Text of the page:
He doesn’t come out and say it, but Muhammad Ali may well have been Smith’s candidate for the most overrated athlete of his time. “The boy braggart,” Smith called him. He disliked Ali’s running at the mouth, degrading his opponents, pumping himself up. “If there is any decency in him,” Smith wrote in connection with Ali’s third bout against Joe Frazier (“The Thrilla in Manila”), “he will not bad-mouth Joe Frazier again, for Frazier makes him a real champion. In the ring with Joe, he is a better and braver man than he is with anybody else.” When Ali elected conscientious-objector status in 1966, Smith wrote, in the one jarring political note in the more than 500 pages of American Pastimes, that he made “himself as sorry a spectacle as those unwashed punks who picket and demonstrate against the war.” What Smith would have made of Muhammad Ali today, dragging his Parkinson’s-benumbed body to the Olympics and other sporting spectacles, would have made the subject for a powerful column.

Among the pleasures of American Pastimes is the tour of sports history—in effect, a decade-by-decade highlights show—that the book provides. Red Smith wrote during a time when sports fans knew not only the names of the great racehorses—Whirlaway, Seattle Slew, Citation, Secretariat, War Admiral—but knew their athletic personality as expressed through racetrack performance. His columns record the great prizefights and prizefighters: Joe Louis, Rocky Graziano, Tony Zale, Jersey Joe Walcott, Archie Moore, and others. Writing out of New York, he often wrote about the Yankees and their winning ways: “The dreary, weary, yawning ennui of it.” 

The older columns remind one how vastly the money in sports has changed. First prize for the Masters golf tournament in 1946 was $2,500. Smith’s column on Walter Johnson includes a reference to the 1912 Philadelphia Athletics’ “hundred thousand dollar infield,” whereas today, two season box-seat tickets to Yankees games might cost that much. Had he been alive, Red Smith might have put the astonishing sums now earned by athletes in perspective, if that is possible. And it is hard to believe that he would have been anything other than unflinching in his denunciation of athletes who use steroids and other drugs.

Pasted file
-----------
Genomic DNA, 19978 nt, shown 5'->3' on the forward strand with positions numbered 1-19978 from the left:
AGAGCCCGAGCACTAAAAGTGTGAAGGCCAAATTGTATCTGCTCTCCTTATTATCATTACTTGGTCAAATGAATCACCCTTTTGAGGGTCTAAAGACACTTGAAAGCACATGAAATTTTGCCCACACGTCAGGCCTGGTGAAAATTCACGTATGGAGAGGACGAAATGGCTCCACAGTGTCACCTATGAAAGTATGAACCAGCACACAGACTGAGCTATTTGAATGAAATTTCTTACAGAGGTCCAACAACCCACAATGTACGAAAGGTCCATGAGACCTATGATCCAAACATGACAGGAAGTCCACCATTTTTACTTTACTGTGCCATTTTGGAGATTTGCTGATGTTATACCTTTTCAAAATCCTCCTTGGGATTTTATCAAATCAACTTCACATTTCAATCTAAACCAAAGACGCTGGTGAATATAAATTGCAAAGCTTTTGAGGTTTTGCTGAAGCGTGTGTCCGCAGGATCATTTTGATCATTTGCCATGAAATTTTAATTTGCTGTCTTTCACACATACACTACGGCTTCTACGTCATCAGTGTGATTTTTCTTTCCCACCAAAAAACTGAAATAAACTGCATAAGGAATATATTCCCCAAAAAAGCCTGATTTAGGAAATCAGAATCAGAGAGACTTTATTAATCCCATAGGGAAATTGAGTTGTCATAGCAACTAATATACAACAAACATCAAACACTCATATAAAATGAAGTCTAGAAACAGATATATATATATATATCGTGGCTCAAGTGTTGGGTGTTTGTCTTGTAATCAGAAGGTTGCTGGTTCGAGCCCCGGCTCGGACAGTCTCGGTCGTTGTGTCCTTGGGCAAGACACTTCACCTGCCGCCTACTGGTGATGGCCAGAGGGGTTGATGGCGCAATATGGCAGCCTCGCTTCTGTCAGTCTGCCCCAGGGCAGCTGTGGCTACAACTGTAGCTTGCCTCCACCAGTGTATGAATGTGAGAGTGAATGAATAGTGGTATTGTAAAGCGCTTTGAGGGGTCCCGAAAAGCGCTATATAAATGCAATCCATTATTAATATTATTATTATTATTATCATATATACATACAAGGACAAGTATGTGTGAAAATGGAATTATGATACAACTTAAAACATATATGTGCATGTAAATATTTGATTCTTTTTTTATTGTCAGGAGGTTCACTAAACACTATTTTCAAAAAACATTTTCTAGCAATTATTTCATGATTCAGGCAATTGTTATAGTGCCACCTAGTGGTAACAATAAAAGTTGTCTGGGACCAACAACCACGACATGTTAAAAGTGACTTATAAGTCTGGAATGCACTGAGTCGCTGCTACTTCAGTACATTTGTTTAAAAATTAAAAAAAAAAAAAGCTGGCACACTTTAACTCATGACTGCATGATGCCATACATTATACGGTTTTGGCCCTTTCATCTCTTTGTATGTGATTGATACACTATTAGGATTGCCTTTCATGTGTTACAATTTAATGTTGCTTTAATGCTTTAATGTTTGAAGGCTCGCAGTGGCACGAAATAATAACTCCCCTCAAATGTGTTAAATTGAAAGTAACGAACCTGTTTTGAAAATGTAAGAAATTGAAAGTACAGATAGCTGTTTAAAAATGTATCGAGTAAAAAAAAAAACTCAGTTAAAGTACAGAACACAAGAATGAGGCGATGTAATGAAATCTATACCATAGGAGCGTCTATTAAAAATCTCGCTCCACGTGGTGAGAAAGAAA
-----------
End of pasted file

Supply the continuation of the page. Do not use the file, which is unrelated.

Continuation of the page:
Smith was said to have been highly irritated when, in 1956, the first Pulitzer Prize for sportswriting went to Arthur Daley of the New York Times. The Pulitzer Prize committee must have been puffing on the same stuff the Nobel Prize committee did when, in 1901, it passed over Leo Tolstoy for the prize in literature and gave it to Sully Prudhomme. Smith won a Pulitzer Prize in 1976. But he also won something much greater. Through his carefully crafted prose, always turned out under deadline pressure, he won for his best columns a life that has lasted long after he, much to the regret of his readers, departed the planet. 


Joseph Epstein, a contributing editor to The Weekly Standard, is the author, with Frederic Raphael, of Distant Intimacy: A Friendship in the Age of the Internet